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UK Household Insurance: Market Dynamics and Opportunities 2018

UK Household Insurance: Market Dynamics and Opportunities 2018

Summary

UK Household Insurance: Market Dynamics and Opportunities 2018, report provides an in-depth analysis of the UK household insurance market. It looks at market size and performance ratios as well as changes in premiums, claims, contextual and economic factors, regulations, and opportunities. It provides a thorough overview of the market along with future forecasts and analysis of emerging technologies and products.

Competition in the market remains high but conditions have hardened, with gross written premium (GWP) and average annual premiums increasing despite claims incurred declining in 2017. Benign weather conditions throughout 2017 helped insurers maintain profitability, although 2018 has already presented a very different challenge, with two major weather events occurring in the first quarter.

Home insurers continue to assess the implications of smart devices, and leading players such as AXA and Aviva remain focused on finding technology companies and start-ups to partner with to boost their propositions.

Scope

  • UK household insurance GWP grew by 2.0% in 2017 to £6.5bn.
  • The percentage of people living in owner-occupied properties increased for the first time since 2004 in Q1 2017, and increases to insurance premium tax (IPT) raised the average premium price.
  • Start-ups continue to enter the market, with simplification a key trend in the industry.
  • Offering easy-to-use policies in simple English over smartphone apps is how start-ups such as Buzzmove and Homelyfe enjoyed early success.
Reasons to buy
  • Benchmark yourself against the rest of the market.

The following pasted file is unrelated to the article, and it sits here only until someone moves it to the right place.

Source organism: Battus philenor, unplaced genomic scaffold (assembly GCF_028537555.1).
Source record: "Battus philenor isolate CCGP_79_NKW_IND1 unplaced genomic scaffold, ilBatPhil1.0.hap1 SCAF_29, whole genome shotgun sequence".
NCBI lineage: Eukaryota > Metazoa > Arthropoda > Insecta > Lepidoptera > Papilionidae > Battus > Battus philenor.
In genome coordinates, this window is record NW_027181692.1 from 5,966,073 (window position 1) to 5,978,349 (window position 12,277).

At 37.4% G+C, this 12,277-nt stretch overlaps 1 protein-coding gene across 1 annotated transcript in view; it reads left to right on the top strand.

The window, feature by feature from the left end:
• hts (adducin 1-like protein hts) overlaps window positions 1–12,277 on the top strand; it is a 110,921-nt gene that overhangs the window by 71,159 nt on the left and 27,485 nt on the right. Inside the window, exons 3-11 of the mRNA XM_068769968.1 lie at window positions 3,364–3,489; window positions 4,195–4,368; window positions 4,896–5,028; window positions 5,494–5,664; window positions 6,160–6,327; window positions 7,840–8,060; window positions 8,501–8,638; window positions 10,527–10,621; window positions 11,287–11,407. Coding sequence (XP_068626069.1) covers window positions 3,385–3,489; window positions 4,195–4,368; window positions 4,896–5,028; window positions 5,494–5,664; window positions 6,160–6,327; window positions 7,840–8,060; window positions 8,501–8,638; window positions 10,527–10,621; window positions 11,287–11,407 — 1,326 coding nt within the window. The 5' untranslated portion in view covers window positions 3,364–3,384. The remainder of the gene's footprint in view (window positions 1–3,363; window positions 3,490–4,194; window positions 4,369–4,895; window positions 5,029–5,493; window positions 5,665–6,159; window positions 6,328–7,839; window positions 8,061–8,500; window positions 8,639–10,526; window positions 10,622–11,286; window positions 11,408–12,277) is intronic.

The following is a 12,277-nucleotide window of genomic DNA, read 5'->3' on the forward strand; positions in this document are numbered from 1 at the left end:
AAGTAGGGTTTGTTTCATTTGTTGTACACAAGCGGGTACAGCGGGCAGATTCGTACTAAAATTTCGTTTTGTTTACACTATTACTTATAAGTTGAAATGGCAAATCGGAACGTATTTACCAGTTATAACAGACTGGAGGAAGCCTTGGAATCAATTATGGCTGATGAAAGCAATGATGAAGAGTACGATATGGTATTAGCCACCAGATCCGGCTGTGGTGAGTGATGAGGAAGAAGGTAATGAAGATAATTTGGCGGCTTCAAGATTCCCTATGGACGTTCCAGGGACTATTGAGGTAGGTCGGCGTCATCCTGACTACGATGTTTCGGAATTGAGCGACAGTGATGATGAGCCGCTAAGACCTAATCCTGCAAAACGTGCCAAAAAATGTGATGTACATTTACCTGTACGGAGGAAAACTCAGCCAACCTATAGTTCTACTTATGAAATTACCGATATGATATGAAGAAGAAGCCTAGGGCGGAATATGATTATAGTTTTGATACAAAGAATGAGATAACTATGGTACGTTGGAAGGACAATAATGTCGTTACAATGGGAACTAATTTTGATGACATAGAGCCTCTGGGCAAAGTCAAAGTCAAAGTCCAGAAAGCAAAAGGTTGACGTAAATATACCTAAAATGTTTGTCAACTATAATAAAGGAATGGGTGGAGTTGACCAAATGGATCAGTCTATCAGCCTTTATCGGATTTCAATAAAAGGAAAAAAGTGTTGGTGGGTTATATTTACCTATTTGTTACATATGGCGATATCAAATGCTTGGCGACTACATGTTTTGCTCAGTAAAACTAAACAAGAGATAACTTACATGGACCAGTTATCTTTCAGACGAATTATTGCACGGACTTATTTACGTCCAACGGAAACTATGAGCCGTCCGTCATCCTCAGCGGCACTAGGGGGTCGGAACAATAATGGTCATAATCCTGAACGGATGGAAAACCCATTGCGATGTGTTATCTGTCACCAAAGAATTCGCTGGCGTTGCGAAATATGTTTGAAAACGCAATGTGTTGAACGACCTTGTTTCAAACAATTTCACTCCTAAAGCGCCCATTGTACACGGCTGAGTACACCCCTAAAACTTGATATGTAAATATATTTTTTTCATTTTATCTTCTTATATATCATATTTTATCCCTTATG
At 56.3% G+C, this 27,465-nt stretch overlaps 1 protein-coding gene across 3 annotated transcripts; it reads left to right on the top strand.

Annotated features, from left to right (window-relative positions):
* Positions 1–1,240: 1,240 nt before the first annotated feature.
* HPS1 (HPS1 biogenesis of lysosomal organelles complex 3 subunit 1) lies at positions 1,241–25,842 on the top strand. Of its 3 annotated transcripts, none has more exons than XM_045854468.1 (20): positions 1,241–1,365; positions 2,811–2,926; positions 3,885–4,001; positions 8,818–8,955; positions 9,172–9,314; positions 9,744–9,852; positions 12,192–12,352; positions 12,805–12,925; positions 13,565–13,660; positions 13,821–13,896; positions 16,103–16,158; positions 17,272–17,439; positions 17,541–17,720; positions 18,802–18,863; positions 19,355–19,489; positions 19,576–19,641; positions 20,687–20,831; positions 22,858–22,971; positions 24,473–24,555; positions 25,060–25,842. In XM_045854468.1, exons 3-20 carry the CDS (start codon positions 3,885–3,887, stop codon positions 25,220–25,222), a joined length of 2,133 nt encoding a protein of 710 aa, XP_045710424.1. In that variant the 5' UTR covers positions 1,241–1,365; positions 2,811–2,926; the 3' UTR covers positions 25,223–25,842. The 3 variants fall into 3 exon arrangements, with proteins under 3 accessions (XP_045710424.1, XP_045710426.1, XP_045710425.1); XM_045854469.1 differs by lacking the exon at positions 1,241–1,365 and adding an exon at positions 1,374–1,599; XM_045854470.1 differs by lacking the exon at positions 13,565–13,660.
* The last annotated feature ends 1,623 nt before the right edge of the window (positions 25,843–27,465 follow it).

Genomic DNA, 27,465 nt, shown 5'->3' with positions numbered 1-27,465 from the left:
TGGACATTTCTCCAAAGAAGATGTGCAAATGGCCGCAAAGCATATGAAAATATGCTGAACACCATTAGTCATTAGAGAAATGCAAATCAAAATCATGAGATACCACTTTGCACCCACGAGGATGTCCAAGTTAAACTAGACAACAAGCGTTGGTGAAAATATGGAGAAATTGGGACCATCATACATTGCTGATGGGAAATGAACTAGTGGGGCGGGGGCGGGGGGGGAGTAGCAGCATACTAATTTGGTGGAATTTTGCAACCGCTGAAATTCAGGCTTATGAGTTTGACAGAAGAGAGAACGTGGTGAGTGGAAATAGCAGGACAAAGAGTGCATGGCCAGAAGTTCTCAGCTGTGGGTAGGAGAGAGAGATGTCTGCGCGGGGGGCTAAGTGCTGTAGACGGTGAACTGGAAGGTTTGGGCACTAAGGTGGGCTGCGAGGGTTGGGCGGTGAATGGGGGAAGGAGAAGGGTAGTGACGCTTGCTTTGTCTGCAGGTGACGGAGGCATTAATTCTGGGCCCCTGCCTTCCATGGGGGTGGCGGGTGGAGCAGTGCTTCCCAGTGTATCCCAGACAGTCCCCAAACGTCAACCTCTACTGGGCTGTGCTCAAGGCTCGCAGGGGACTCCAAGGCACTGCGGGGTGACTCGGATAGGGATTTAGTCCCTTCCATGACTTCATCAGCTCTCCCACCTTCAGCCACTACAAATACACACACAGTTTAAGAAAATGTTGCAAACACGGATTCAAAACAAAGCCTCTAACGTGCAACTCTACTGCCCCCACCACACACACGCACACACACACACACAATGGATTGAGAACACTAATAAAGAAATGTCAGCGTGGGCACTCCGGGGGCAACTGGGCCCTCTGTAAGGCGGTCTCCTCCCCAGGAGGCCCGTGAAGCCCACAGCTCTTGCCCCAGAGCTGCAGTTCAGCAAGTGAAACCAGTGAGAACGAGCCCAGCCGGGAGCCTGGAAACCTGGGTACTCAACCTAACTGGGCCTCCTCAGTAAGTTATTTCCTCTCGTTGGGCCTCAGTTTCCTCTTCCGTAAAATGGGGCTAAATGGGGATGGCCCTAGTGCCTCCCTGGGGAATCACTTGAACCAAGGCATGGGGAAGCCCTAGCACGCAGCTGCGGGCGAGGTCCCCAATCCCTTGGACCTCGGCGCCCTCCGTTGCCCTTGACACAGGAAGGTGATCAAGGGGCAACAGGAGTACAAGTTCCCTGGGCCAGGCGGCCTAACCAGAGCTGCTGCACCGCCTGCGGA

• Ensure you remain competitive as new innovations and insurance models begin to enter the market.
  • Be prepared for how regulation will impact the household insurance market over the next few years.


1. EXECUTIVE SUMMARY
1.1. Market summary
1.2. Key findings
1.3. Critical success factors
2. MARKET CONTEXT
2.1. Introduction
2.2. Market conditions hardened slightly in 2017
2.2.1. UK household insurance GWP grew by 2.0% in 2017
2.2.2. Premium rate rises were seen in 2017 for the first time in some years
2.2.3. The requirement for insurers to notify customers on previous price are yet to have the expected impact
2.2.4. Combined cover is still the dominant product
2.3. Industry efforts to stall escape of water have seen profitability rise
2.3.1. Claims costs fell in 2017 as insurers benefited from falling escape of water costs
2.3.2. Claims inflation is challenging profitability
2.3.3. Underwriting profitability has increased to a five-year high
2.3.4. Flood Re launched in 2016 and should help insurers manage difficult 2018 conditions
2.4. Home insurance demand is up slightly as a result of new-builds
2.4.1. New home registrations and completions rose in 2017, but remain significantly below expected levels
2.4.2. Mortgage approval rates dipped slightly in 2017
2.4.3. Owner-occupied property is on the rise, but ‘Generation Rent’ remains a key theme
2.4.4. Penetration rates are high among owner-occupiers, but lower for tenants
3. COMPETITOR DYNAMICS
3.1. The top 10 insurers account for 67% of GWP
3.1.1. Direct Line Group leads the household insurance market
3.1.2. Aviva is evolving its proposition using technology
3.1.3. AXA’s ‘Give Data Back’ website looks to educate consumers
3.1.4. AXA has partnered with Brolly
3.1.5. Allianz and LV= link up
3.1.6. Amlin leaves household insurance
3.1.7. UK insurers are watching US digital insurer Lemonade
3.1.8. Bought By Many has partnered with Neos
4. 2018 AND BEYOND
4.1. Introduction
4.2. The market is expected to increase to £6.8bn in GWP by 2023